already in 1953.
Carlos Montoya disc had a different style of label.
red label of THE PIPE ORGAN recording.
binaural recordings were later issued in the 45/45 stereo groove
format and labeled 'microfusion'
LIVINGSTON BINAURAL TONEARM
cartridge has to mimic the diamond of the cutter head at the time
the lacquer was engraved. Not "just about right", but "exactly and
precisely". Not only the 1 11/16 inch distance between the needle
tips has to be adjusted and fixed so no deviation is possible during
the playing of the record. That is the first step to good reproduction.
Furthermore there should be no time difference between the signals.
The needle tips of the cartridges should be in the same spots when
the cutting of the record was started. No cartridge is allowed to
track the groove in advance of the other. Nor should a cartridge be
allowed to lag behind. Even if it were a micrometer.
order to achieve the perfect set up, one arm wand of the Livingston
tonearm can be set to reach the required distance of 1 11/16 inch
by turning a screw which is connected to a small disc that is out
of center. The plate on which the cartridge is mounted, can only pivot.
The mounting plate in the other cartridge holder can slide forward
and backwards. This makes it possible to adjust the alignment until
there is no difference in time.
To help the audiophile, Emory Cook produced a ten inch binaural disc
containing the sound of a ticking clock. This disc makes it possible
to adjust the cartridges in the two horizontal planes by ear. Once
the ticking is without time delay, the adjustment is right.
DO YOU NEED
A LIVINGSTON TONEARM?
you do not need a Livingston tone arm to enjoy Emory Cook's binaural
recording process. Just make a recording of the seperate left
and right track using Audacity, AVS, or Audition, or any other
I used Audacity
to begin with. First I recorded the left (outside) track, gave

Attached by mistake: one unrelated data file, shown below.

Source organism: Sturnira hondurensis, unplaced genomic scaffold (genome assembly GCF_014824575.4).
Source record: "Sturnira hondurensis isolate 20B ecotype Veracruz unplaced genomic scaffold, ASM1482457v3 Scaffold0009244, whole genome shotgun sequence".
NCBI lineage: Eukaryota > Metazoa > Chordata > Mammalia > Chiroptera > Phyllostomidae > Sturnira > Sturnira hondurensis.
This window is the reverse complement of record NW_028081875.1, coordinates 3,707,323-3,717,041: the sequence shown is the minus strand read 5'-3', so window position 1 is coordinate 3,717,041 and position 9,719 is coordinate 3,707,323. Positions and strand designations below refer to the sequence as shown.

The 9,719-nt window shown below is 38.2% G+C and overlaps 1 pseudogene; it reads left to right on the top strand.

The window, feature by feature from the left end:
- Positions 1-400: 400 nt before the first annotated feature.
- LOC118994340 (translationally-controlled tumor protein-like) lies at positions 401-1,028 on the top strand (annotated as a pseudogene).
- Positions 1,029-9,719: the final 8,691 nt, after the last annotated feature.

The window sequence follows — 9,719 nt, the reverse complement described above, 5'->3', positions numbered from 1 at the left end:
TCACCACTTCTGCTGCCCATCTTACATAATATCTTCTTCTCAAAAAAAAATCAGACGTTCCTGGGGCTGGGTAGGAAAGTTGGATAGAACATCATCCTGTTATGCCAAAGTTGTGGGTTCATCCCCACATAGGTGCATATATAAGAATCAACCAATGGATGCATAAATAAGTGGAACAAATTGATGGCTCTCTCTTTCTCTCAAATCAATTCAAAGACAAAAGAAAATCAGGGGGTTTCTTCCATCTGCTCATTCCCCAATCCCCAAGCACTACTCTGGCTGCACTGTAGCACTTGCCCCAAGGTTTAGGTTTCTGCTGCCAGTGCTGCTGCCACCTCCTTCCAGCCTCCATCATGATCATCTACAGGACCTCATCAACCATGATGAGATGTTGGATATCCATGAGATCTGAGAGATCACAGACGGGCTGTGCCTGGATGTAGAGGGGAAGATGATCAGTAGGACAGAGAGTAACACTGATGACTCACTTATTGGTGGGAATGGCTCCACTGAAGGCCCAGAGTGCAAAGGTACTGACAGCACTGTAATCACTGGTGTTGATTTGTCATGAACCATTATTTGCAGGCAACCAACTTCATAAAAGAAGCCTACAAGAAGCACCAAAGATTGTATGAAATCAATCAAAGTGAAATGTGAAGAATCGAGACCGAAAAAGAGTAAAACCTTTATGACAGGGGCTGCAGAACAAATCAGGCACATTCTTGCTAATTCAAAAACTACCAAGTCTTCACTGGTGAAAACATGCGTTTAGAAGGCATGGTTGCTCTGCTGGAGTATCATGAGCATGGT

it a name and saved it. The outside track contains predominantly
the piano. I did not close the file but left it open. Then I recorded
the right channel (inner band of the LP) which contains base and
drums. I did not save it and left it open.
Now I had two 2-track recordings. One of the left channel that
had been saved as a wav file, and one of the right channel which
was not saved. I did not apply corrections in either track, because
this will make synchronising difficult if not impossible.
The next step
was to align these tracks so that there was no time delay between
the first recording and the second recording, even if each recording
was represented by two tracks. This alignment is done by deleting
a few milliseconds bit by bit in one of the channels.
channel on the Barbara Carroll disc (as on all binaural discs)
needs some high frequency filtering or attenuation. I choose a
low pass filter setting (in Audacity), and considered the outcome
usable after checking by playbacking the two recordings simultanuously.
Simultanious playback automatically happens in Audacity.
Now that the
two tracks are in sync, balance and level of each channel can
be done by sliding the left-right faders and the faders for level.
So the left track was panned more to the left and the fader for
base and drums was set more to the right. Adjusting level and
balance will allow you to choose the best stereo presentation.
That is if your loudspeakers are of a certain quality and if they
are positioned at identical distances from your pc screen. In
the case of the Barbara Carroll disc I found that the left channel
needed a bit of amplification.
aligning the tracks they are ready to be recorded together. The
two double-track recordings can be saved as one two-channel wav
file. Now this file can be edited if you want to.
not have the option to convert to mp3. So the conversion - if
you need it - should be done in AVS, Audition, or a similar program.
If you are not satisfied you can reload the saved left channel
and record the right channel anew and start the procedure from
You can hear
the result of my exercise by clicking on the link below. It is
inclusive of distortion which is partly due to the old, used (abused)
recording. I am aware of the fact that a better alignment is necesssary